The 16th Outeniqua Wheelchair Challenge (OCC), a race exclusively for disabled athletes, will be presented in George by the Disabled Road Race Foundation (DRRF) on Sunday, 18 February 2018.
Ernst van Dyk, South Africa’s most successful disabled athlete in wheelchair racing and hand cycling, will again be taking part in this highlight on the sports calendar for athletes living with a disability.
“The OCC is unique since it is the only race of its kind on the South African sports calendar for people with disabilities,” said Van Dyk, who has been taking part in every OCC since its inception in 2001.
Van Dyk regards the OCC as an important event to prepare for the rest of his international programme for 2018.
“The Dubai Marathon late in January, the first event of the year, will give me an indication of my form. If I need to adapt my training programme, I will be able to measure the success thereof during the OCC.”
The Tokyo Marathon follows shortly after the OCC. “The Tokyo Marathon is very important to me and the OCC will play a critical role in giving me an indication whether I am on the right path to win in Tokyo.”
He also hopes to win the title for the 11th time in the Boston Marathon in April.
Van Dyk believes the OCC can play an important role in motivating young disabled athletes. “The OCC offers beginners an opportunity to compete with the best disabled athletes in the world. Such exposure in a young athlete’s career can be of great importance as it can create the dream of international fame.”
Over the years, Van Dyk has experienced many highs – and lows – during the OCC. “It was definitely a highlight when the OCC managed to get a top international disabled athlete like Kurt Furnley to participate. For me it was a highlight to participate with the best in the world on home ground – a dream that I shared with the late Esther Watson, founder of the OCC.” He hopes that the OCC will in future attract major sponsors to offer prize money to entice international athletes of that calibre.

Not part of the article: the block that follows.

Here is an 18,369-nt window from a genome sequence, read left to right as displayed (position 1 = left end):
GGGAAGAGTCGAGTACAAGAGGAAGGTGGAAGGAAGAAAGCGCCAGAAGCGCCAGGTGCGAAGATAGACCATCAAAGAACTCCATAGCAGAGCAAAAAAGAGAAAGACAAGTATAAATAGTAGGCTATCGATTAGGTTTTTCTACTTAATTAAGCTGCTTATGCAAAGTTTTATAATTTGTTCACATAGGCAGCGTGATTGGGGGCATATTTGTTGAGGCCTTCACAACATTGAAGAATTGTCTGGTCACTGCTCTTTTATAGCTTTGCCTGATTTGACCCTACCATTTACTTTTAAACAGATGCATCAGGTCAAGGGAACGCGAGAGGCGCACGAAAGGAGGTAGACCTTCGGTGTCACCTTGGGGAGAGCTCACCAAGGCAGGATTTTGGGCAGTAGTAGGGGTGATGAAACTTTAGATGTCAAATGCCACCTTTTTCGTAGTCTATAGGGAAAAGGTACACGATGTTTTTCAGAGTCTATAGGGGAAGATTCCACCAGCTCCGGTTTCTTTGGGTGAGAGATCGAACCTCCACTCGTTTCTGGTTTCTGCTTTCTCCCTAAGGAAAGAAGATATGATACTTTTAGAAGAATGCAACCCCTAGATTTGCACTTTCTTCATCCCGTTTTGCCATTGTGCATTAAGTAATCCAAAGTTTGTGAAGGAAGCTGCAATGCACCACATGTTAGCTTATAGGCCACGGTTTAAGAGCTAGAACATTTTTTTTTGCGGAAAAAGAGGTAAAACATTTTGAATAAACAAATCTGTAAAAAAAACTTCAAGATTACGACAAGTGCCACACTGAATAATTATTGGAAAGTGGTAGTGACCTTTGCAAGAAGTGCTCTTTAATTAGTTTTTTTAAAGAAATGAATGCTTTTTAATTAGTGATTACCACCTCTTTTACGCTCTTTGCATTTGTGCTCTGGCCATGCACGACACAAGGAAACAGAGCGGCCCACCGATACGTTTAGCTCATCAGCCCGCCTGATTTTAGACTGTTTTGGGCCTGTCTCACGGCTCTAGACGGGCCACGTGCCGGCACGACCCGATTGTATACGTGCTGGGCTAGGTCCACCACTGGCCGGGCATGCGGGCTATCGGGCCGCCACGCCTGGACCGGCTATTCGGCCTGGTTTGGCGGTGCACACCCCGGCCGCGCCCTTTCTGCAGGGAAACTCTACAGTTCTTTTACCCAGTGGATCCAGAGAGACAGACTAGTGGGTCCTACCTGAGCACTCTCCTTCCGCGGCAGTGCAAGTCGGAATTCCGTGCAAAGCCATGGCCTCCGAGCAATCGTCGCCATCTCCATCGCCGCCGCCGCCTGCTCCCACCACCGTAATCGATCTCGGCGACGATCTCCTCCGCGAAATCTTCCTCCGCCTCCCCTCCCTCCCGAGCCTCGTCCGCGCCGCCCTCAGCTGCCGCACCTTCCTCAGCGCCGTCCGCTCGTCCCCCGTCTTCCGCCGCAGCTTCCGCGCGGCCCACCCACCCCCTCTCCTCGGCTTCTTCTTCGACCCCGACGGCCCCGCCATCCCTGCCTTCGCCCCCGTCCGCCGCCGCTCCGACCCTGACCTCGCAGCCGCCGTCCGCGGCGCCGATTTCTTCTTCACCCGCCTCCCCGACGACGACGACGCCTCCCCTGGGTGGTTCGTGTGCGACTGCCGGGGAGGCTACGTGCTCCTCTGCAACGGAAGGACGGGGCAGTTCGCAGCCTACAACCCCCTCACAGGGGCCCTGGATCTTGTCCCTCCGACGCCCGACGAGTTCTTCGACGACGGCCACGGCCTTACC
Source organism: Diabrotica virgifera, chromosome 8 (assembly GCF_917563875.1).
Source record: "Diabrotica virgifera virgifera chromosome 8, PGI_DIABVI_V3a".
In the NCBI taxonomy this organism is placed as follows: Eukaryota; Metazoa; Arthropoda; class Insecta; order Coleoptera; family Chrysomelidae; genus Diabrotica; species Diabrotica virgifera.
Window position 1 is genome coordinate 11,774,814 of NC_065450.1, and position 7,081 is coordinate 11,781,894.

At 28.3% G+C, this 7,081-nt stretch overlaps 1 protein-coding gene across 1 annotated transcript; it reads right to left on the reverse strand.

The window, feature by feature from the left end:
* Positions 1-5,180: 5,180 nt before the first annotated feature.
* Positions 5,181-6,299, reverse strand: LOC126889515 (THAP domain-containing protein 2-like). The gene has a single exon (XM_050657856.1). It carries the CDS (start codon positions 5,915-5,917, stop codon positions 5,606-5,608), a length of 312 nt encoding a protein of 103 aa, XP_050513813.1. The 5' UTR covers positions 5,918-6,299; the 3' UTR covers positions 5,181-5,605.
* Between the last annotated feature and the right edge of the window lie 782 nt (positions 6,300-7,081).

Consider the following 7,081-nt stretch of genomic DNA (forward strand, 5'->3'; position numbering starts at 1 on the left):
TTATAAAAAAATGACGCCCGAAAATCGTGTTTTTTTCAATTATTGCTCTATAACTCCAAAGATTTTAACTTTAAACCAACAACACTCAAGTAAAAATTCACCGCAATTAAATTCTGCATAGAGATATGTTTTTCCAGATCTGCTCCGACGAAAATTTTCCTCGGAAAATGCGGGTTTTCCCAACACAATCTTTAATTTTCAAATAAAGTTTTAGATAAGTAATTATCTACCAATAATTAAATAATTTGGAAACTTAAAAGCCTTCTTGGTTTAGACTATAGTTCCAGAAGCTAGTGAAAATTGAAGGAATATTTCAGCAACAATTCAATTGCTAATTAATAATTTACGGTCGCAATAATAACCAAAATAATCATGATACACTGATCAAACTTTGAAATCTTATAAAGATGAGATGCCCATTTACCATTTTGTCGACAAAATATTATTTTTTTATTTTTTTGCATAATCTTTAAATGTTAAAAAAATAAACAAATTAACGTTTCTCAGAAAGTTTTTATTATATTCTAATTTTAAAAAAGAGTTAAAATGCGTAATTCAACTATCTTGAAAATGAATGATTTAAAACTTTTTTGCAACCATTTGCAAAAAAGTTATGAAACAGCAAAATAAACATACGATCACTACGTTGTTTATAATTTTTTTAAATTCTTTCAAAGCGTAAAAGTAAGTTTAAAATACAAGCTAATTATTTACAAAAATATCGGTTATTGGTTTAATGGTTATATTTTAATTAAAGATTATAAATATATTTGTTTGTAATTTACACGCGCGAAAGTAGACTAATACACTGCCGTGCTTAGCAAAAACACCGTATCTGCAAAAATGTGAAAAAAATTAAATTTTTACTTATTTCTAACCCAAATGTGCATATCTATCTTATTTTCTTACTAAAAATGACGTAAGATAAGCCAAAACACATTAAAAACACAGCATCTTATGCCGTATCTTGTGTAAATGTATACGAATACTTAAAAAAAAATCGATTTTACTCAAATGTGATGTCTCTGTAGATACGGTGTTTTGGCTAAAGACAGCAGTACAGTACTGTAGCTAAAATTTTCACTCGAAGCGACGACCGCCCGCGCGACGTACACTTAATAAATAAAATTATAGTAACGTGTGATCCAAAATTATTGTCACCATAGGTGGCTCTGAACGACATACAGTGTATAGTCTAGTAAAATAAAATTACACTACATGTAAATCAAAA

But there were also frustrations, such as having a flat tyre. “It is always a disappointment if one has trained so hard, and then has a flat tyre. But there is nothing to be done with it – your turn is your turn, as they say, but that is never fun.”
He has seen the OCC change over the years, and regards it as different seasons in the development of the event. “In the beginning, we were only 27 athletes who started off high up in the Outeniqua Pass and just hoped we survived to the end.”
Over time, the number of participants has increased to more than 1 000. “That is remarkable. At times there were not enough sponsors, putting the future of the OCC in the balance, but the organisers always managed to make it happen.”
He believes the OCC is an increasingly important item on the calendar of disabled athletes in Africa. “They are also regarding the OCC as a highlight of their annual sporting calendar.”
As with all sports codes, sponsors are the main key to success. “Without sponsors, there will be no race. I believe the race is moving in the right direction by appointing a dedicated team to organise a professional race, which would also not have been possible without sponsors. We are very thankful to them.”